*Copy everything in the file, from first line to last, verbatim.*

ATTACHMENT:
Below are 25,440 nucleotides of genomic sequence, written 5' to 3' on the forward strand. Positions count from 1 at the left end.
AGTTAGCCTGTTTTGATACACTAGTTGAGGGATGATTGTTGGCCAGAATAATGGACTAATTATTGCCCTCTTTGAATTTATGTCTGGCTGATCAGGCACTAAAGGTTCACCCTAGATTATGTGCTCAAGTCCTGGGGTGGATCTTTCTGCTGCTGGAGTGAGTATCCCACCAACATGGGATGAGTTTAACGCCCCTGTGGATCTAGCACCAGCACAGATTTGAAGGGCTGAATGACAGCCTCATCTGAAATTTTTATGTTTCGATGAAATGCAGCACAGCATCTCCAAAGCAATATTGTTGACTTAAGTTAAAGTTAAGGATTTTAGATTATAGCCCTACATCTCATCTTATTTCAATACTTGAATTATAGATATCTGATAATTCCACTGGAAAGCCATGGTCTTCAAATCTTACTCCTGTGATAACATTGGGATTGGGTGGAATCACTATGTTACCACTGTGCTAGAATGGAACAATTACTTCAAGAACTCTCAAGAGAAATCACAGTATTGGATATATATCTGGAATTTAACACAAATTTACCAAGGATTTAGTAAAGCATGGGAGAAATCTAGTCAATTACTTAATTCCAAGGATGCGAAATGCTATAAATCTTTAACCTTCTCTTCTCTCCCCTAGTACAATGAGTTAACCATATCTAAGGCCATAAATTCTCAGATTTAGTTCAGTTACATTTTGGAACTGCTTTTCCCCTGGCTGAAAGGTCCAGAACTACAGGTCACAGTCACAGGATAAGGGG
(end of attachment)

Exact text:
Below are 25,440 nucleotides of genomic sequence, written 5' to 3' on the forward strand. Positions count from 1 at the left end.
AGTTAGCCTGTTTTGATACACTAGTTGAGGGATGATTGTTGGCCAGAATAATGGACTAATTATTGCCCTCTTTGAATTTATGTCTGGCTGATCAGGCACTAAAGGTTCACCCTAGATTATGTGCTCAAGTCCTGGGGTGGATCTTTCTGCTGCTGGAGTGAGTATCCCACCAACATGGGATGAGTTTAACGCCCCTGTGGATCTAGCACCAGCACAGATTTGAAGGGCTGAATGACAGCCTCATCTGAAATTTTTATGTTTCGATGAAATGCAGCACAGCATCTCCAAAGCAATATTGTTGACTTAAGTTAAAGTTAAGGATTTTAGATTATAGCCCTACATCTCATCTTATTTCAATACTTGAATTATAGATATCTGATAATTCCACTGGAAAGCCATGGTCTTCAAATCTTACTCCTGTGATAACATTGGGATTGGGTGGAATCACTATGTTACCACTGTGCTAGAATGGAACAATTACTTCAAGAACTCTCAAGAGAAATCACAGTATTGGATATATATCTGGAATTTAACACAAATTTACCAAGGATTTAGTAAAGCATGGGAGAAATCTAGTCAATTACTTAATTCCAAGGATGCGAAATGCTATAAATCTTTAACCTTCTCTTCTCTCCCCTAGTACAATGAGTTAACCATATCTAAGGCCATAAATTCTCAGATTTAGTTCAGTTACATTTTGGAACTGCTTTTCCCCTGGCTGAAAGGTCCAGAACTACAGGTCACAGTCACAGGATAAGGGG